"keyword": {
                                "type": "keyword",
                                "ignore_above": 256
                            }
                        }
                    },
                    "testId": {
                        "type": "text",
                        "fields": {
                            "keyword": {
                                "type": "keyword",
                                "ignore_above": 256
                            }
                        }
                    }
                }
            }
        }
    }
}

Create a Mapping

Create the index example2 along with a mapping:

curl -X PUT \
  http://localhost:9200/example2 \
  -H 'Content-Type: application/json' \
  -d '{
  "mappings": {
    "test": { 
      "properties": { 
        "description": { "type": "text"  }, 
        "TestId":      { "type": "integer" }
      }
    }
  }
}'

For the complete, see the official documentation on field datatypes for mapping.

Searching

In the following examples assume the following example JSON snippets are POSTed to http://localhost:9200/wx-rtbeat-%2A/_search. The %2A is a URL encoded * (wildcard) allowing us to query all indexes starting with wx-rtbeat-.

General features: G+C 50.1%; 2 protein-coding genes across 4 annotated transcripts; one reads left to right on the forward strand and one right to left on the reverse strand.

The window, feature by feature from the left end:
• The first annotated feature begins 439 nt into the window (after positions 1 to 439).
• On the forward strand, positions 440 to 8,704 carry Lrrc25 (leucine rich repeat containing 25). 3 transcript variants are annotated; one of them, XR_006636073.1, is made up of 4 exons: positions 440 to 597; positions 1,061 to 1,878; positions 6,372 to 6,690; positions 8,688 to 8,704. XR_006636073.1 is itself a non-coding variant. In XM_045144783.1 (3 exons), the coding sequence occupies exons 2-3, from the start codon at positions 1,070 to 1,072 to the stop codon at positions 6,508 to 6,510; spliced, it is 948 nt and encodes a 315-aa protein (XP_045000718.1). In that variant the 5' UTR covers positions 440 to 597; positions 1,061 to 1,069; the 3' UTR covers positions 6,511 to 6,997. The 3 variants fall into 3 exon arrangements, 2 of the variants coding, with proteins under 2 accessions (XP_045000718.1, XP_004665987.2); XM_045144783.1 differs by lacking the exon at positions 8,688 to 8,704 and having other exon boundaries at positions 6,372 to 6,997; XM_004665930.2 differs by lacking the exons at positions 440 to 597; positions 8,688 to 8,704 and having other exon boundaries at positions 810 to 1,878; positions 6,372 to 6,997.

Returning all documents with the field rxtxMsg.payload.currently.summary mathing the term “Partly Cloudy”

POST http://localhost:9200/wx-rtbeat-%2A/_search

Post body:

{
  "query": {
    "match" : {
      "rxtxMsg.payload.currently.summary" : "Partly Cloudy"
    }
  }
}

Range

Return all documents whose @timestamp is greater than or equal to 24 hours ago:

POST http://localhost:9200/wx-rtbeat-%2A/_search

Post body:

{
  "query": {
    "range" : {
      "@timestamp" : {
        "gte" : "now-24h"
      }
    }
  }
}

If you are interested only in the number of matches, you can limit the size of returned documents to 0

POST http://localhost:9200/wx-rtbeat-%2A/_search

Post body:

{
  "size":0,
  "query": {
    "range" : {
      "@timestamp" : {
        "gte" : "now-24h"
      }
    }
  }
}

Filtering

The bool operator allows you to return any documents where the sub-conditions are true. In this case, we only implement one condition, a filter, however, that filter has an array of conditions.

In addition to the query the return fields are limited to those defined in “_source”.

The following returns all documents in the last 72 hours where the summary is “Partly Cloudy” and the temperature is greater than or equal to 60 and less than or equal to 71.

POST http://localhost:9200/wx-rtbeat-%2A/_search

Post body:

{
  "query": {
    "bool": {
      "filter": [
        { "range" : { "@timestamp" : { "gte" : "now-72h" } } },
        { "term": { "rxtxMsg.payload.currently.summary": "Partly Cloudy" } },